Alice in Wonderland: Muchness Makes for Good Cinema

By Jill Brown

alice-in-wonderlandFor a person of no particular importance I find myself more often than not reflecting on my rather interestingly charmed life lately. Living in Los Angeles had been a dream of mine for years, but moving was a very difficult choice and sadly, but honestly, I will admit that had it not been for being madly in love with a man who resided here, I don’t know that I would’ve had the courage to come. But I was and I did and the rest is, as they say, history.

And through my time in this city I have discovered a rather likeable woman who, as it turns out, is me. I’ve discovered my “muchness.”


You may be wondering what that is exactly. Well much like Alice who travels back to Underland (the Tim Burton rewrite of the land previously known as Wonderland) to get her groove back, I had to make a personal journey of my own to be in the wonderful life I enjoy today.

That life included an advanced press junket screening two weeks ago of the new Tim Burton directed film, Alice in Wonderland. You knew Alice was going to look different in real life (as opposed to her animated younger self in the Disney cartoon from 1951) but the story takes on a much more adult look and feel. Alice, played by Mia Wasikowska, is nineteen and as the film begins is being proposed to by the undesirable but very wealthy son of one of her recently deceased father’s business partners. At the height of the English Victorian era, Alice is of course expected to take this marriage offer and complete her life as the wife of nobility. To prolong her answer to his unwanted question, she has a brush with the white rabbit and, begging her proposers pardon, follows the white rabbit back down the rabbit hole to the Wonderland of her childhood dreams. She encounters many of the characters from her previous visit including the twins Tweedle Dee and Tweedle Dum, the blue smoking caterpillar and the Mad Hatter (Johnny Depp), as well as the new characters, the White Queen (Anne Hathaway) and Red Queen (Helena Bonham Carter).

Throughout the film there is a debate as to whether or not this is “the” Alice; the real Alice of before, now grown up, who has the courage and spirit to help the suffering characters to defeat the tyrannical and oppressive rule of the Red Queen. Alice goes through her own doubt and self-discovery during her adventure to try to discover for herself whether or not she is indeed “the” Alice, the champion of good and right in this magical reality.

I think the most compelling scene in Burton’s Alice in Wonderland, and the one that resonated the most with me personally and will with all the single minded women out there, comes about half way through the film when Alice is doubting her significance and role. She doesn’t believe she’s been to Underland before, thinking her previous voyage was just a bad childhood dream and so she doesn’t want to step up and help the Mad Hatter in his rebellion and resistance against the Red Queen. While she expresses her reluctance to take action, the Mad Hatter says to her something along the lines of, “You used to be much muchier before. Yes you were much more Alice the last time we met. You have lost your muchness.”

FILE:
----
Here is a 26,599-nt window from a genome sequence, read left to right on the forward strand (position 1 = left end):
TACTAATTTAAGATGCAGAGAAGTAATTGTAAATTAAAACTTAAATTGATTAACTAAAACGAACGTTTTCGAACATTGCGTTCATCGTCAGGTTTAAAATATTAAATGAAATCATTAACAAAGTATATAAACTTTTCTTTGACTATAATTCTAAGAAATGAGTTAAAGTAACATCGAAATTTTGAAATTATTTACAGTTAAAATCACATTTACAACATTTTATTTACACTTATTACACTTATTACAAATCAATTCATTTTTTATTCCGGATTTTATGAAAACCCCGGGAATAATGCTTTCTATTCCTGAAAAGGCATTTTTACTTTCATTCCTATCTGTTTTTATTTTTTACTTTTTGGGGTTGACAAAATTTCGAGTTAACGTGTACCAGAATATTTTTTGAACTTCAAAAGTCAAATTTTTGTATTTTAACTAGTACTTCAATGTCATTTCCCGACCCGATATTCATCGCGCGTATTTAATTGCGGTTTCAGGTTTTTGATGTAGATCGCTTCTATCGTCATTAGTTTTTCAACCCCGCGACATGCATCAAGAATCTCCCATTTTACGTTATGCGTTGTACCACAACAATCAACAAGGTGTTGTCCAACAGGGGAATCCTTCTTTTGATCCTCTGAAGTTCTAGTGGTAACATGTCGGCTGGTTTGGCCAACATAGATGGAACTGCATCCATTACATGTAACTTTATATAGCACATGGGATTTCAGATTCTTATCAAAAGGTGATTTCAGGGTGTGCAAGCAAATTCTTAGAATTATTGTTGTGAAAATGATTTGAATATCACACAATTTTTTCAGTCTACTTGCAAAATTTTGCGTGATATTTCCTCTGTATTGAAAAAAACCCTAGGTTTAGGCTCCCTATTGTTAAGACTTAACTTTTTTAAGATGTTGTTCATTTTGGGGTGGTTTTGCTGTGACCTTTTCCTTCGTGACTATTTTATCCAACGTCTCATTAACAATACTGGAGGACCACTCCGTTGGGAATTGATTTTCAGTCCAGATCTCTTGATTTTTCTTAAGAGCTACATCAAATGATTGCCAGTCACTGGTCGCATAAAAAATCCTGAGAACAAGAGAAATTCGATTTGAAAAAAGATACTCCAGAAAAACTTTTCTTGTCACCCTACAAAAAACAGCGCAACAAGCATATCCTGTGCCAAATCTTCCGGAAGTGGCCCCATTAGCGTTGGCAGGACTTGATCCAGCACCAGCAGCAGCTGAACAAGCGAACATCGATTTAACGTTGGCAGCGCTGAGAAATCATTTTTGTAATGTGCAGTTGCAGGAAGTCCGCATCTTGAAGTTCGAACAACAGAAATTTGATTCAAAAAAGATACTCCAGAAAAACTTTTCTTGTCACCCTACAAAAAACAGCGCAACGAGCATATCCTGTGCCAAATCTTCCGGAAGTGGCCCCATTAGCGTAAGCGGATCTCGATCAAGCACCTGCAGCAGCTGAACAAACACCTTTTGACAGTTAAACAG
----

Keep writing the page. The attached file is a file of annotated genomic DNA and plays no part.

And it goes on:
This causes Alice to wonder if she has in fact lost her “Muchness.”

Burton has said that he chose Alice at this age for a reason; since nineteen can be a pivotal age of self-discovery for a young woman. No longer a girl but not yet a confident fully grown woman. It’s a time of great change, at the crossroads between a past of dependency and a future of courageous exploration and change. But whether your nineteen or much older, I think all women can learn a great lesson from Alice’s ponderings over her muchness. You face crossroads in your life almost daily. Often you want to play it safe and not risk too much and just like Alice, you’re perhaps scared to embrace your magnificence and purpose. But if you can heed the advice (and warning) of the Mad Hatter and truly be “much muchier” I believe that just like Burton’s Alice, you can be great.

Alice in Wonderland is visually spectacular, a totally new adventure in a fantastical reality and has the themes of growth and discovery that appeal and apply to women of all ages. It’s worth a watch and definitely your muchness is worth re-discovering!

–Jill Brown

Jill Brown is a Los Angeles, California-based life coach and writer. She earned her Bachelors in Humanities and Sociology from USU and is a member of the National Association for Conflict Resolution and the Ladies Who Launch Network. She is the founder of “The Duchess Guide” a website dedicated to helping women become their most fabulous and unique selves. She is an avid outdoor enthusiast, traveler and health nut. When she isn’t writing or working on Duchess, Jill loves spending all her free time with her Labrador – Betty. For more on The Duchess Guide or Jill visit:


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